RiskSpan produces FHFA’s quarterly performance reports, most recently published Wednesday, May 29, which will support the agency’s oversight of the UMBS. The FHFA uses this report to monitor prepayment performance of passthroughs issued by Fannie and Freddie. These reports provide market participants with additional transparency on prepayment behavior alignment. They also allow the FHFA to monitor and address differences in conditional prepayments rates (CPR) between the two issuers and to align programs, policies, and practices that affect the cash flows of “To-Be-Announced” (TBA)-eligible Mortgage-Backed Securities (MBS). 

 The importance of RiskSpan’s contributions to the FHFA’s efforts are highlighted in Bloomberg’s May 30 article, “A $4 Trillion Plan Could Make or Break Dreams of U.S. Homebuyers”.


RiskSpan Credit Risk Transfer Solution

RiskSpan Managing Director, Janet Jozwik, explains how the RS Edge Platform serves as an end-to-end Credit Risk Transfer (CRT) solution designed to help investors in each stage of CRT deal analysis. The RS Edge Platform hosts historical GSE data (STACR/CAS/CIRT/ACIS) and gives users the ability to conduct historical and surveillance analysis as well as predictive and scenario analysis. Additionally, RiskSpan gives users full access to our proprietary agency-specific prepayment and credit models and is integrated with Intex for deal cash flow analysis.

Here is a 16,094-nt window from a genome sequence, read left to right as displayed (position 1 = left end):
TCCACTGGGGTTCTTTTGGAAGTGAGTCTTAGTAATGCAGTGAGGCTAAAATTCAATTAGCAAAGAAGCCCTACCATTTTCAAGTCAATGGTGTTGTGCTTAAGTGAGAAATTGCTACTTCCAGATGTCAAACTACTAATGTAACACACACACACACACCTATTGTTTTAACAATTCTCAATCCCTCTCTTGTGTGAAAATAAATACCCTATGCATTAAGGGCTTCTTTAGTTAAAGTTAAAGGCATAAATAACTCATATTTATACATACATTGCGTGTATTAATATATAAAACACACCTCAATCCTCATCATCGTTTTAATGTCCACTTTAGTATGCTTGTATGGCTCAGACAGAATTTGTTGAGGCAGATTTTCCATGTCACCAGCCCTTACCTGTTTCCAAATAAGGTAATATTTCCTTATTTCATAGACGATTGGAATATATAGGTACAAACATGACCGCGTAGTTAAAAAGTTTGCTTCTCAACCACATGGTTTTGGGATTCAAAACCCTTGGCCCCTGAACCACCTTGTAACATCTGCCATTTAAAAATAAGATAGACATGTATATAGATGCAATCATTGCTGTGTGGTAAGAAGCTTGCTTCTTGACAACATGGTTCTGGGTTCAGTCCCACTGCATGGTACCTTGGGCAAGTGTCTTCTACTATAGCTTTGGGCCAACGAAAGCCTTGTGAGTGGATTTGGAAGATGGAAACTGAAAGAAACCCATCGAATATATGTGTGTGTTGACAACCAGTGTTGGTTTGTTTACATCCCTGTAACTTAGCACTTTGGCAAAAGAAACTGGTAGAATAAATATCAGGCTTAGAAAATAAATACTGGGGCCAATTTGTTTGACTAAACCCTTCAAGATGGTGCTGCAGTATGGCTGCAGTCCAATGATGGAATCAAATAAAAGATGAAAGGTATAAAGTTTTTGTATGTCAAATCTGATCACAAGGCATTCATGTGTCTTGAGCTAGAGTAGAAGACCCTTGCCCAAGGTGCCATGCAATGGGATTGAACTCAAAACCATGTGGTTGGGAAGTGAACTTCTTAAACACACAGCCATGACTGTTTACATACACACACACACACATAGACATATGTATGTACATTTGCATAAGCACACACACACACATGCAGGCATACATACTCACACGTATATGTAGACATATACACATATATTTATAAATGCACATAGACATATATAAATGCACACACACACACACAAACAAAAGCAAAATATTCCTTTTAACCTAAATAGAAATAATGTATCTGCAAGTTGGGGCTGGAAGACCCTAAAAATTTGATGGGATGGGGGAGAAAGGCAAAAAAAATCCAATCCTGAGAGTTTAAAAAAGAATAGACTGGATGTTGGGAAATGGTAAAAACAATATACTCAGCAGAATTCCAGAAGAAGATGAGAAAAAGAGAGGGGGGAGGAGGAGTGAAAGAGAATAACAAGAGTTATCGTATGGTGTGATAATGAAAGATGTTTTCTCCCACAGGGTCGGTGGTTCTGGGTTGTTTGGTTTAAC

Low MI No Problem: Analyzing the Historical Performance of Home Affordable Loans

Introduction

In our last CRT Deal Monitor post, we touched on a trend we have noticed- that the number of loans being originated with less-than-standard MI coverage has been increasing. This is a trend we will be covering in a series of blog posts. The following analysis provides a historical view of the performance of loans with less than standard MI coverage, like those being originated through the Fannie Mae HomeReady and Freddie Mac HomePossible programs. Fannie Mae CAS Deals contain a steadily growing percent of UPB in the HomeReady program. While Freddie Mac does not currently include a HomePossible indicator we suspect the same trend is occurring. In the coming months Freddie Mac will add this disclosure enhancement and we will investigate.